Exhibitionin Hong Kong / China
“If you glance through your botanical books, you will see often added to certain names – ‘a troublesome weed’. It is not its being venomous, or ugly, but its being impertinent – thrusting itself where it has no business, and hinders other people’s business – that makes a weed of it.” John Ruskin, “Proserpina. Studies of Wayside Flowers”, 1875-1886, p.109)
Simon Lee Gallery Hong Kong is pleased to present an exhibition of new work by three artists whose links of friendship and common interest contrast sharply with their widely divergent approaches to painting, strategies of image making and the relation of narrative content in their work to the field of abstraction and figuration.
For Sarah Crowner, the process of making paintings and stitched canvases is one of figuring and unfiguring. Painted forms, more saturated in colour than those seen in previous bodies of work, refer to and represent botanical specimens, especially sea grasses, kelp, pods and weeds. These shapes are then cut, sliced, dissected, collaged and re-stitched in a process of manipulation which echoes the pervasive vine-like transfiguration of the weeds themselves. Existing in an undefined zone between painting, collage, and the applied arts, her canvases subtly call into question the stability of these categories.
The crystalline graphic crispness of Caitlin Keogh‘s new paintings belie the persistent, invasive and rampant habits of their motifs. Knots and vines, drawing on equal measure upon the designs of William Morris, the aesthetics of Art Nouveau, paisley fabric design and entomological illustration, are presented at once as formal devices and as psycho-sexual symbols. Vines become veins, and knots intestines. These works propose a kind of decorative hysteria, depictions of a woman’s body not in its fleshly reality but rather recalling Magritte’s truncated and skin-like female torsos, occupy overgrown psychedelic or psychological space, at once saccharine and sinister.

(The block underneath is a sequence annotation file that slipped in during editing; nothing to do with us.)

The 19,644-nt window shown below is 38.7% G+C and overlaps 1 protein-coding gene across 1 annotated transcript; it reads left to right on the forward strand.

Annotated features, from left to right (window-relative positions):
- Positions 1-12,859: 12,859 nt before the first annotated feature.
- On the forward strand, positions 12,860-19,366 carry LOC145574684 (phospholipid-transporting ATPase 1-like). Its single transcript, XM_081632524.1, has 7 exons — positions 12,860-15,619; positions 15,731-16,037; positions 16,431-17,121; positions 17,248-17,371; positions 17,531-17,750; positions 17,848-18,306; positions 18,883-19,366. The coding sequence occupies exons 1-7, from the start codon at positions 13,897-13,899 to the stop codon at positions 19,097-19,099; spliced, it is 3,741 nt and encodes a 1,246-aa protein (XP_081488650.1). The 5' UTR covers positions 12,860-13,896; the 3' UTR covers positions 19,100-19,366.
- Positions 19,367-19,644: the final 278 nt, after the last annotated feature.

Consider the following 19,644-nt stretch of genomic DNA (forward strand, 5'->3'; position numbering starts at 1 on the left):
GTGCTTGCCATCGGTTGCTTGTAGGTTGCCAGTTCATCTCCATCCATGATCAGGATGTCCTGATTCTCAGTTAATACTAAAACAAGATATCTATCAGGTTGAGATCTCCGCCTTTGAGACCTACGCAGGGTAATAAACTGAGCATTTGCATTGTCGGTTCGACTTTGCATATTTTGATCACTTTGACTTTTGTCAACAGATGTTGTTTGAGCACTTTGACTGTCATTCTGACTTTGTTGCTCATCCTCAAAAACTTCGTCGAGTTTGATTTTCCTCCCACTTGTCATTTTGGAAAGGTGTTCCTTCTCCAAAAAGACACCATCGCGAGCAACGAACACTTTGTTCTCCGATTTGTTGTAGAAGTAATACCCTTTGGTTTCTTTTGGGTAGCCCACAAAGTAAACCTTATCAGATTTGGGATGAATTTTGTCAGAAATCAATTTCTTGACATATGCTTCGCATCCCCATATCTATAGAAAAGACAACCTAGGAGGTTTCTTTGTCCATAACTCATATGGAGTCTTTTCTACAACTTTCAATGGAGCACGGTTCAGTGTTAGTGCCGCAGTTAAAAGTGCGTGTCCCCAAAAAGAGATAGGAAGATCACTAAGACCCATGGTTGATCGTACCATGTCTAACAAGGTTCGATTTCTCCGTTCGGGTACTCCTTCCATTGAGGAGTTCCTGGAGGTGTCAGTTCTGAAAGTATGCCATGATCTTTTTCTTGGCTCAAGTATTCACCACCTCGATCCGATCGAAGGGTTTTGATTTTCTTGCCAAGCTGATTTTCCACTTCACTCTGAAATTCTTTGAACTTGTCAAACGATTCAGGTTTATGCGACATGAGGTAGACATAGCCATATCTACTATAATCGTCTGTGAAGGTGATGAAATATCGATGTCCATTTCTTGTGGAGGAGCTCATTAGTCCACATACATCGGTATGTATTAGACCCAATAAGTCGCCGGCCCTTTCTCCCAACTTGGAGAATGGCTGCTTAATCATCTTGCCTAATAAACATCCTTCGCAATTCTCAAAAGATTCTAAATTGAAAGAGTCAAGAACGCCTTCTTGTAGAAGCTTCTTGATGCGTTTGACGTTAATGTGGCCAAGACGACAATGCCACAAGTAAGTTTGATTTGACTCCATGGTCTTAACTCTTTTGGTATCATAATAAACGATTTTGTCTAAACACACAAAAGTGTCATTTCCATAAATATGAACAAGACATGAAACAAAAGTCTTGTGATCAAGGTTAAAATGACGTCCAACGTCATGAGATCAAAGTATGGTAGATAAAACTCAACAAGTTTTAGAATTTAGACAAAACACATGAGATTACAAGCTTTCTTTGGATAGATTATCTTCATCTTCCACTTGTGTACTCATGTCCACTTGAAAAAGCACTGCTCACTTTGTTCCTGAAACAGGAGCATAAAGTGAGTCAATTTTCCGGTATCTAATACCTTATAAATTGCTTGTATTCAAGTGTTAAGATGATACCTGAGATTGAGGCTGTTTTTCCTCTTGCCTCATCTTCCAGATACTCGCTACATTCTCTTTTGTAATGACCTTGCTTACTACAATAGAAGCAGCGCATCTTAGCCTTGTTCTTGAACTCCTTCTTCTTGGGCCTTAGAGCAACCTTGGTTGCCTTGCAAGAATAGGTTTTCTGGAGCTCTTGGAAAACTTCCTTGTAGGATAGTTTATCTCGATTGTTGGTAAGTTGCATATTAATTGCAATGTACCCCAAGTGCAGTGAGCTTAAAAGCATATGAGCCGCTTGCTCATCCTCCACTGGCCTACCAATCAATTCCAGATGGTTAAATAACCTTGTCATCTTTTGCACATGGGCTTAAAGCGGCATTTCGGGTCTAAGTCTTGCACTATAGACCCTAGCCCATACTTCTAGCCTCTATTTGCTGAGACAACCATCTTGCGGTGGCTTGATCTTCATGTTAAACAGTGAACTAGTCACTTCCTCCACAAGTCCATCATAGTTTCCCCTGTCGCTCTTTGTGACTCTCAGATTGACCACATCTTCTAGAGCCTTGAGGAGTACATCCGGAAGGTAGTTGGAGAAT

Paulina Olowska‘s most recent series of paintings take as their subject the Lithuanian scientist and educator Dr. Birutė Galdikas. Celebrated internationally for her conservational research, for over four decades Galdikas has studied and worked closely with the orangutans of Indonesian Borneo in their natural habitat. Olowska’s paintings revisit and re-present familiar images from the conservationist’s life; the tenderness of her relationship with the subjects of her study and the fragility of the jungle environment in which she lived alongside them.
The works in this exhibition traverse at different points this landscape of the vegetal, female, feminist and biological. Through radically divergent strategies of representation and figuration they reveal a common interest in the convergence of subject and execution.
Gallery hours Tues-Sat 11 am – 7 pm
Simon Lee Gallery
304, 3/F Pedder Building - 12 Pedder Street